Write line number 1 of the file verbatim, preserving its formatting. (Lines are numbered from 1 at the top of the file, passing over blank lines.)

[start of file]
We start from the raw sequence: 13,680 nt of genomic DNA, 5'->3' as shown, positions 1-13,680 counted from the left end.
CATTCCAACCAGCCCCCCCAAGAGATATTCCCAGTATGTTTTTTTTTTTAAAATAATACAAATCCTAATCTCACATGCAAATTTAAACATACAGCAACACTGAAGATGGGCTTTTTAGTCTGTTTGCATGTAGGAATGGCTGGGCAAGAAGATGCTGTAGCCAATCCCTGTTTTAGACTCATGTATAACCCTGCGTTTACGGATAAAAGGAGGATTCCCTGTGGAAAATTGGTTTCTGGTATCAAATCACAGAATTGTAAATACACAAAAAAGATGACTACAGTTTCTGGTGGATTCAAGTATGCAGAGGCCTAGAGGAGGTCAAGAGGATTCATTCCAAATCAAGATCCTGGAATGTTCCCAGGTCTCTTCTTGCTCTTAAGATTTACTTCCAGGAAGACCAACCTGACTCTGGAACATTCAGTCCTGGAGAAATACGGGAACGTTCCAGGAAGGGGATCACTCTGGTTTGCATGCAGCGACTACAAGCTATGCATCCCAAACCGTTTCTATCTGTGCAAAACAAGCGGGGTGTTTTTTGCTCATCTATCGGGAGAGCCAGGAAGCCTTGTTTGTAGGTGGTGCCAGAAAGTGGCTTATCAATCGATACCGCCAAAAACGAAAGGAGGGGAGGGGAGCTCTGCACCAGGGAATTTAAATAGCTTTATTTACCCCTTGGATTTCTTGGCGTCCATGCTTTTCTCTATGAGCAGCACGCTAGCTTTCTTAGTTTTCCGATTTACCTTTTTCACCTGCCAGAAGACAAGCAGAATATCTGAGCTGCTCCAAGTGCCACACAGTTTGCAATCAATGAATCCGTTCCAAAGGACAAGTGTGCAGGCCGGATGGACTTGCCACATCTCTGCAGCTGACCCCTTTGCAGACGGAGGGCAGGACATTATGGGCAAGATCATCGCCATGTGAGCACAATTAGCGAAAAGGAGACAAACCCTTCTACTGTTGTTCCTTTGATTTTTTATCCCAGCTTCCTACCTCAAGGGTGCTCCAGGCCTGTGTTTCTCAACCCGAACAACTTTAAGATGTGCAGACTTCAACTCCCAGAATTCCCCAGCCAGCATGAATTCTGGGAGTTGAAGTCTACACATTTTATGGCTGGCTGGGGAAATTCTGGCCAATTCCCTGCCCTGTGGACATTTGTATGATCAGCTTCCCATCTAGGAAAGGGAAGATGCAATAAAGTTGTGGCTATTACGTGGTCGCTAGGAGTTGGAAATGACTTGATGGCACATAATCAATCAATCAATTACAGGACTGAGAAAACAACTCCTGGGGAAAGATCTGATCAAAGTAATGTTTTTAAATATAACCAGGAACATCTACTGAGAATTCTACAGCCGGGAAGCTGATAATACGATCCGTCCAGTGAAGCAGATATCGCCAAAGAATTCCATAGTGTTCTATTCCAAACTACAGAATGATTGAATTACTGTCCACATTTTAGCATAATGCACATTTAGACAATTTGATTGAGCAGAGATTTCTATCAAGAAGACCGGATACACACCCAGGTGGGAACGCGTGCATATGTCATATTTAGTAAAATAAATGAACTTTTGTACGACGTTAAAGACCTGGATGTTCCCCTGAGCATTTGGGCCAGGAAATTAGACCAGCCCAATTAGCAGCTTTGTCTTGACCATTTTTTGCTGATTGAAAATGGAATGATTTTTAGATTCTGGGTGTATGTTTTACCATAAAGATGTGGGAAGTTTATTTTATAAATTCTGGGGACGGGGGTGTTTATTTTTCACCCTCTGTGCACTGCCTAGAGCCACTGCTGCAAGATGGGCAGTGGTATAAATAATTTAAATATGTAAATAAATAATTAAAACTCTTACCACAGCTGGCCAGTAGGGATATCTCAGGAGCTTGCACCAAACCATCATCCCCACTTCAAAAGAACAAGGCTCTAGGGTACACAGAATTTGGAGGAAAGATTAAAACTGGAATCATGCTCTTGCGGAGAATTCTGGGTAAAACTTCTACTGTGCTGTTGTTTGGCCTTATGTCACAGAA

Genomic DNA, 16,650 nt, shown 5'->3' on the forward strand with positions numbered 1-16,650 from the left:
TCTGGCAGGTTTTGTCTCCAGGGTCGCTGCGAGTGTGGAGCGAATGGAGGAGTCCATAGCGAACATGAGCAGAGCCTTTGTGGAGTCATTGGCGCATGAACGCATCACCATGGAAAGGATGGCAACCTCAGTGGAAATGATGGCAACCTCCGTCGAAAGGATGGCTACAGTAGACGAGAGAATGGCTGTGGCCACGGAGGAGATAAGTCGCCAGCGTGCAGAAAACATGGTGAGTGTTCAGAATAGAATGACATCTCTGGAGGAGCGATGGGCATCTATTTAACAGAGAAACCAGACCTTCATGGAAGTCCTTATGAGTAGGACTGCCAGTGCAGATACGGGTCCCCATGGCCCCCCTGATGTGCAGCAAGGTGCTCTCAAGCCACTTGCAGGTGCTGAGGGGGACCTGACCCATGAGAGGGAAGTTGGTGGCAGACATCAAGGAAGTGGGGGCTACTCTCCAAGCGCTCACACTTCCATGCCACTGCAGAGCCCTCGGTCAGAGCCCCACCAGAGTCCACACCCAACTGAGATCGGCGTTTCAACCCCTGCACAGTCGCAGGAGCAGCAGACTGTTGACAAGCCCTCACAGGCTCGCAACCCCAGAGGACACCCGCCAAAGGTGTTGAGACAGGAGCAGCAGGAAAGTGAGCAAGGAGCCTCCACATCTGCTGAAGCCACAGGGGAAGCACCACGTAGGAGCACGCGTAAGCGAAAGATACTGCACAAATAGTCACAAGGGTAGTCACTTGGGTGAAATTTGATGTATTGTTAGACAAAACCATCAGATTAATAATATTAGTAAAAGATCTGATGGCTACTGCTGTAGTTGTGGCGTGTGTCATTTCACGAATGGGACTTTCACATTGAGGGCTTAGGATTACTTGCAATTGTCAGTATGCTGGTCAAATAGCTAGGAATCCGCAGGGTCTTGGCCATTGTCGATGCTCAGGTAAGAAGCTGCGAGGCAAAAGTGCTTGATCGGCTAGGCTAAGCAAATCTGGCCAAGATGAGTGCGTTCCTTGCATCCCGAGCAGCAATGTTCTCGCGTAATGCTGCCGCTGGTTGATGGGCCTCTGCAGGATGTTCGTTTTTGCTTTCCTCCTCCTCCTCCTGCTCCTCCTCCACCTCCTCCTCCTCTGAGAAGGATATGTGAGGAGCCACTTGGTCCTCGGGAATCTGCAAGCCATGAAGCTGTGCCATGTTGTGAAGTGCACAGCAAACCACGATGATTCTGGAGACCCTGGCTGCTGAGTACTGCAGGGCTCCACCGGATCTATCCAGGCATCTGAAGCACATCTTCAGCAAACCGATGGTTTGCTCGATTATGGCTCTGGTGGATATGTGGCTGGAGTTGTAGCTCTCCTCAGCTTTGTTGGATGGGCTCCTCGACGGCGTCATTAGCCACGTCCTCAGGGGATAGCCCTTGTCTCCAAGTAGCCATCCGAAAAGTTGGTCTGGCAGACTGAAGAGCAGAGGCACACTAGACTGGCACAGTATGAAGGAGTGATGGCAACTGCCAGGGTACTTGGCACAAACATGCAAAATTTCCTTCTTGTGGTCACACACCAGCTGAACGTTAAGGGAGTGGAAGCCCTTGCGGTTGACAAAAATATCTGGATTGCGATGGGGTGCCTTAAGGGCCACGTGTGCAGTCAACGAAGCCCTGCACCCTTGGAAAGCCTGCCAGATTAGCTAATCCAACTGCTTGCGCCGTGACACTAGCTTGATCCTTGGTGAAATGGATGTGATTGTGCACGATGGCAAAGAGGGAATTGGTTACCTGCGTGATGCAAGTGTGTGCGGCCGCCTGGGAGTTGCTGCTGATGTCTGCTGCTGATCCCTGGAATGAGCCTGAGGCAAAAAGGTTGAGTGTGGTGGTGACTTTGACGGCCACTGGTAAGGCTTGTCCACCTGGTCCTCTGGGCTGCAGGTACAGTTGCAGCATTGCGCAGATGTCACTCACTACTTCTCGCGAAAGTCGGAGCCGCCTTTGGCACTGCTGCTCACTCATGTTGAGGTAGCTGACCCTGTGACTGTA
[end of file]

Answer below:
We start from the raw sequence: 13,680 nt of genomic DNA, 5'->3' as shown, positions 1-13,680 counted from the left end.